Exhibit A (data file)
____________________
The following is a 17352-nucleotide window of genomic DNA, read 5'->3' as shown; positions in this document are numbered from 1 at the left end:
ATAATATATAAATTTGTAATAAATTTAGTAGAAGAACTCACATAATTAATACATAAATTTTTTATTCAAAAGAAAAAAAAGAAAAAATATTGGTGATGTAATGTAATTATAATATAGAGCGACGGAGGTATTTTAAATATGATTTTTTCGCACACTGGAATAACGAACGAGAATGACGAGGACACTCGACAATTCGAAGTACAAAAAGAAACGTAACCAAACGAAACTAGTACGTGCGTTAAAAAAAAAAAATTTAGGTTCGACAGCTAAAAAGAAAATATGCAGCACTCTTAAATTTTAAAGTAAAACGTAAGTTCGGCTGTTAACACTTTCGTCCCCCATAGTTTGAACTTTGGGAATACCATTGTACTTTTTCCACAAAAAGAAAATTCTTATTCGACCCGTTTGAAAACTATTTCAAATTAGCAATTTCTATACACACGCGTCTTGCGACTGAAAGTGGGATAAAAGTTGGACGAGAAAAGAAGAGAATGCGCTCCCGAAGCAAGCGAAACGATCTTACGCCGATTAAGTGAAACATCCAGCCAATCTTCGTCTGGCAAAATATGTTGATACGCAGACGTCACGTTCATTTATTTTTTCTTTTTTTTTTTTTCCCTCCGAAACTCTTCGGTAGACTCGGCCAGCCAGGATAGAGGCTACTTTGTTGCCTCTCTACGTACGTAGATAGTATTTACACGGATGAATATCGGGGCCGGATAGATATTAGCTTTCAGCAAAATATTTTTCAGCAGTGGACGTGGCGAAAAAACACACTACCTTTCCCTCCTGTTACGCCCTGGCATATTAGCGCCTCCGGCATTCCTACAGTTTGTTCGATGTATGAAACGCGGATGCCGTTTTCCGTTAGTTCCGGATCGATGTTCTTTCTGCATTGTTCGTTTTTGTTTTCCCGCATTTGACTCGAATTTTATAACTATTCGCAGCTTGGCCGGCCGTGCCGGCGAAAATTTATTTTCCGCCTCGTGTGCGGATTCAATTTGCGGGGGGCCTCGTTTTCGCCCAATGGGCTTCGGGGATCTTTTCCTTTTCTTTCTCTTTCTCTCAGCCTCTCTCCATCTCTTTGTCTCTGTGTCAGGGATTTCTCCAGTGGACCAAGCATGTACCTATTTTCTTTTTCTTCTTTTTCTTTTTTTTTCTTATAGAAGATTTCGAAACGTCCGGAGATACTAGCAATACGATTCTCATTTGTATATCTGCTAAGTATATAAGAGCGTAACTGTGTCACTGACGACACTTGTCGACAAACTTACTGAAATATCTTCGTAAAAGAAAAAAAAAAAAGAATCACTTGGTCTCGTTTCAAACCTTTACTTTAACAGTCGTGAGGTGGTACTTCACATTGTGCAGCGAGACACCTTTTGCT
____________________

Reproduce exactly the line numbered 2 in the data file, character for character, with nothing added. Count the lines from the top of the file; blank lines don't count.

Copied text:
ATAATATATAAATTTGTAATAAATTTAGTAGAAGAACTCACATAATTAATACATAAATTTTTTATTCAAAAGAAAAAAAAGAAAAAATATTGGTGATGTAATGTAATTATAATATAGAGCGACGGAGGTATTTTAAATATGATTTTTTCGCACACTGGAATAACGAACGAGAATGACGAGGACACTCGACAATTCGAAGTACAAAAAGAAACGTAACCAAACGAAACTAGTACGTGCGTTAAAAAAAAAAAATTTAGGTTCGACAGCTAAAAAGAAAATATGCAGCACTCTTAAATTTTAAAGTAAAACGTAAGTTCGGCTGTTAACACTTTCGTCCCCCATAGTTTGAACTTTGGGAATACCATTGTACTTTTTCCACAAAAAGAAAATTCTTATTCGACCCGTTTGAAAACTATTTCAAATTAGCAATTTCTATACACACGCGTCTTGCGACTGAAAGTGGGATAAAAGTTGGACGAGAAAAGAAGAGAATGCGCTCCCGAAGCAAGCGAAACGATCTTACGCCGATTAAGTGAAACATCCAGCCAATCTTCGTCTGGCAAAATATGTTGATACGCAGACGTCACGTTCATTTATTTTTTCTTTTTTTTTTTTTCCCTCCGAAACTCTTCGGTAGACTCGGCCAGCCAGGATAGAGGCTACTTTGTTGCCTCTCTACGTACGTAGATAGTATTTACACGGATGAATATCGGGGCCGGATAGATATTAGCTTTCAGCAAAATATTTTTCAGCAGTGGACGTGGCGAAAAAACACACTACCTTTCCCTCCTGTTACGCCCTGGCATATTAGCGCCTCCGGCATTCCTACAGTTTGTTCGATGTATGAAACGCGGATGCCGTTTTCCGTTAGTTCCGGATCGATGTTCTTTCTGCATTGTTCGTTTTTGTTTTCCCGCATTTGACTCGAATTTTATAACTATTCGCAGCTTGGCCGGCCGTGCCGGCGAAAATTTATTTTCCGCCTCGTGTGCGGATTCAATTTGCGGGGGGCCTCGTTTTCGCCCAATGGGCTTCGGGGATCTTTTCCTTTTCTTTCTCTTTCTCTCAGCCTCTCTCCATCTCTTTGTCTCTGTGTCAGGGATTTCTCCAGTGGACCAAGCATGTACCTATTTTCTTTTTCTTCTTTTTCTTTTTTTTTCTTATAGAAGATTTCGAAACGTCCGGAGATACTAGCAATACGATTCTCATTTGTATATCTGCTAAGTATATAAGAGCGTAACTGTGTCACTGACGACACTTGTCGACAAACTTACTGAAATATCTTCGTAAAAGAAAAAAAAAAAAGAATCACTTGGTCTCGTTTCAAACCTTTACTTTAACAGTCGTGAGGTGGTACTTCACATTGTGCAGCGAGACACCTTTTGCT